Let’s face it, burgers bring people together. From backyard barbecues to drive-ins. Big cities to small rural towns. Burger joints and eating a great cheeseburger have been at the center of communities and families for dozens of years. Your dad and grandfather’s memories of a bygone era grabbing a cheeseburger, fry and either a Coke or a shake after Friday night football games (I know my dad did) while other memories may include grabbing one when on the road exploring your town or the rest of the country. Fast forwarding to today’s hipster burger shack’s, burgers will always be quintessentially American and awesome.
I’ve met many people from other countries that when they travel to the United States pretty much the only thing they feel they absolutely have to eat when stateside, is a great big American-style burger. It is honestly one thing that we do really well. From home cooks to gourmet chefs, the hamburger is one of the most simple yet surprisingly sophisticated meals in our world.
Where else does fat and acid, sweet and sour, cream and bread and that distinct umami taste all combine into one potential burst of flavor? We argue, the humble cheeseburger. And not much else.
A buddy (Philip Meech, level 2 sommelier and founder of Caffe Lusso, a luxury coffee roaster in the Seattle area) and I have decided to embark on a journey that we affectionately are calling “burger month, AKA The Great Burger Debate.” There have certainly been smarter people, wiser people, and certainly more skillful people who have debated this topic but none will be as funny or as exciting or as excellent or as committed to this task then he and I. We buckled down, expanded our belt loop, and committed to trying multiple burgers over a short amount of time. We decided to do it for us, for you, for science, and because well, why wouldn’t we?
The Great Burger Debate
Part 1 – How Should you Stack your Burger? Is there a right way?
Part 2 – What are the Best Toppings?
Part 3 – Sauce or no Sauce? A condiment debate
Part 4 – The five best burger joints in and around Seattle.
The end goal? Make the perfect burger, every time, at home.
Part 1 – How Should you Stack Your Burger?
This is a topic I bet most people haven’t put much thought into. In what order should you stack your burger? As a kid most of us probably have similar memories and it was most likely how we would have eaten the burger at McDonald’s. If I remember, McDonalds’ basic cheeseburger went a little bit like this: ketchup on top bun, mustard, cheese, pickle, and a little chopped onion (maybe there isn’t any mustard??).
As an adult I felt like I needed to add a larger onion, some lettuce and tomato (and liked it). But all in what order? Does it really matter? Well it turns out that it just might. So we set it out to a test.
Note: We used all the same ingredients for each of three burgers that we tested. We used potato rolls, grass fed beef, classic American cheese, thinly sliced tomato, pickled red onion, fresh bread and butter pickles, butter lettuce, and a special sauce/Aoli/mayo. Everything was made and cut in exactly the same way. The only difference was the order in which we stacked the toppings.
Version 1 – Toppings and Condiments – Top to Bottom
- Top potato roll (with special sauce)
- Bread & Butter Pickle
- Pickled onion
- Butter lettuce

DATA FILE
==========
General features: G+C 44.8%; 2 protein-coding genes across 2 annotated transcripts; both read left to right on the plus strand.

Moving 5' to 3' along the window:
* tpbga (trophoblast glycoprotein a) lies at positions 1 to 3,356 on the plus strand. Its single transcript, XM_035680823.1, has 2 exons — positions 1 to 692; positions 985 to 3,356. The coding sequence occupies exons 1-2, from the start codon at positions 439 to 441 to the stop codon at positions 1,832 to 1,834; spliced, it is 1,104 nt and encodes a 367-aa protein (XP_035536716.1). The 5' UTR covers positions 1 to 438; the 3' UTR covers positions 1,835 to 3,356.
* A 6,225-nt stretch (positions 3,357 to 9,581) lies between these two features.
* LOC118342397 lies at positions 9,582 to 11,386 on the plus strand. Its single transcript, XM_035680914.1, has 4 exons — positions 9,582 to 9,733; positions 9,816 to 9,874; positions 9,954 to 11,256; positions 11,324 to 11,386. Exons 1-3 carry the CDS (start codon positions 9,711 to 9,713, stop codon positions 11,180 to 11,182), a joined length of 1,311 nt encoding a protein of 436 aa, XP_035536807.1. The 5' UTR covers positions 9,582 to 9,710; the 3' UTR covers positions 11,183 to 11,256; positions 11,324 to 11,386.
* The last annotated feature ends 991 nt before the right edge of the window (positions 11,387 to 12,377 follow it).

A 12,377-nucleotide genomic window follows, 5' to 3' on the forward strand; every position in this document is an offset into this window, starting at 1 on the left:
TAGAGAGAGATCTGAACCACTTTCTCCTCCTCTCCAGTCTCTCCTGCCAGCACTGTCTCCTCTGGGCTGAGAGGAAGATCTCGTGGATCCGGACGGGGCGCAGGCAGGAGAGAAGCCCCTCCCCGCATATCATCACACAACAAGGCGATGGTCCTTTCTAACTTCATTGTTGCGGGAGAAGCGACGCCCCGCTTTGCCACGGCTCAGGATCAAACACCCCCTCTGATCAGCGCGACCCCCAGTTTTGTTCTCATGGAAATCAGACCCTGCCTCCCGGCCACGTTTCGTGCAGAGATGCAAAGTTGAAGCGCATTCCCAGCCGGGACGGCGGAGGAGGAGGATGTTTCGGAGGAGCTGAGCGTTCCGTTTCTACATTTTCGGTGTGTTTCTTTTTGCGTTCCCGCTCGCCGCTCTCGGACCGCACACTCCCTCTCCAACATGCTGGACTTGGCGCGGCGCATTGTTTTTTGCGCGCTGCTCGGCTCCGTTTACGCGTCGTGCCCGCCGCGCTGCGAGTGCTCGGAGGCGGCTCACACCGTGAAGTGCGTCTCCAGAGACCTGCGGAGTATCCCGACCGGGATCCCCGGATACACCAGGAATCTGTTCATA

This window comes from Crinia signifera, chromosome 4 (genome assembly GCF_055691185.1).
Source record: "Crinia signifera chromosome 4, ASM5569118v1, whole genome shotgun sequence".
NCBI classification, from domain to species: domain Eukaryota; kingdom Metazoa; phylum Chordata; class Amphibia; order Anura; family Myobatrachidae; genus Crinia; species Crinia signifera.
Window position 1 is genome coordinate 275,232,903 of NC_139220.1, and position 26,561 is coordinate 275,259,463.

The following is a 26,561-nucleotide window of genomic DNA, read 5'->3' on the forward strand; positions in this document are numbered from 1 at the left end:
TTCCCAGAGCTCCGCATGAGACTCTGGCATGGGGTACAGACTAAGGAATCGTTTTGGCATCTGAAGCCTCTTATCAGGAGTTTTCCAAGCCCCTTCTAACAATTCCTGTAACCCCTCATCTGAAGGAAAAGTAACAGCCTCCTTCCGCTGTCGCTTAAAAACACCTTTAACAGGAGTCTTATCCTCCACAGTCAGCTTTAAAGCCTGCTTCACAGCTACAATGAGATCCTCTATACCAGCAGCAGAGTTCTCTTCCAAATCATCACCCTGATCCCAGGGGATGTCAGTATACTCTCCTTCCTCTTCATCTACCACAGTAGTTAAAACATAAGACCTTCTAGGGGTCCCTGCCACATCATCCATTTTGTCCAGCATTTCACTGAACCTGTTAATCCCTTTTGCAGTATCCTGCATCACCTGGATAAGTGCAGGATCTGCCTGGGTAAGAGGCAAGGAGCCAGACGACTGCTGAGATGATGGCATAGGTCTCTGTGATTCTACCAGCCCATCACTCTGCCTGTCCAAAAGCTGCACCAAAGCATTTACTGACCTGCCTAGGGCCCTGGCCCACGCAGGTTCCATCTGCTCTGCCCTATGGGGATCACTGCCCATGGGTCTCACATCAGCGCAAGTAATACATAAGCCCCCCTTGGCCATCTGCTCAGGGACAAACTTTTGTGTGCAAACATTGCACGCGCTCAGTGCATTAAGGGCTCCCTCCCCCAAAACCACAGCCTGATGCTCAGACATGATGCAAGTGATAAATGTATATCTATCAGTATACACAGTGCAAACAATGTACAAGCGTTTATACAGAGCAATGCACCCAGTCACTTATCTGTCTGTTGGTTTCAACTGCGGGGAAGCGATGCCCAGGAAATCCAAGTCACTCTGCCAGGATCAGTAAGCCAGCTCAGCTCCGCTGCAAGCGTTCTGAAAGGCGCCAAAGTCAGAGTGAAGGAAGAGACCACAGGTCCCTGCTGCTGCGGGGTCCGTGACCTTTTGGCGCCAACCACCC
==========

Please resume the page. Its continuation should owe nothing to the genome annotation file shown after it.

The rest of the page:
- American Cheese
- Burger patty
- Bottom potato roll (also with special sauce)
Results: So, in my opinion (Mike) it looked “wrong.” Apparently I have been eating topping/condiment top down for my entire life, or more accurately top to bottom is how I picture a perfect burger in my head. When I discussed this idea with others, some said that top to bottom is the right way because it is “cooler” for the roof of your mouth versus this version of bottom up. Let me tell you something. I have probably been wrong my ENTIRE LIFE. Having the topping/condiment line-up bottom to top is quite possibly the single greatest thing ever to happen to my burger-eating life. It was shocking how different it tasted. There must be some science in there for taste buds (sour, sweet, fat, etc.), heat, or something but it was literally one of the best burgers I have EVER HAD. PS. This is how it is done at In-N-Out.
Version 3 – Toppings and condiments mixed together a la Dick’s (Seattle)
- Top potato roll (no sauce)
- American cheese
- Burger patty
- Chopped mixture of butter lettuce, bread and butter pickle and our special sauce)
- Bun (no sauce)
Results: First of all, if you look at the picture, the sheer size of the burger probably goes down by 40% or more. It is a little easier to eat, honestly, but let me tell you…it was AMAZING. Chopping and mixing the lettuce, pickle and special sauce into one thick(ish) spread was sublime. Not to short change the other versions but this one let the grass-fed beef really shine. My mouth is watering again reliving that afternoon. PS. This is how it is done at the Seattle-based Dick’s.
Three of us ate each of the three burgers and I believe we all came out with the same result (somewhat unexpected at least for me). Burger Version 2 (condiments bottom to top) was in a clear first place, followed by Burger Version 3 (chopped and combined), and then believe it or not, the classic burger (version 1 with toppings/condiments top down) came in third.
I am hungry now.
Next up we will work through the various ingredients (toppings) we all know and love. We will talk about the right tomato, lettuce, pickle, bun, and so on. We promise to do the heavy lifting for you. Stay tuned and stay hungry.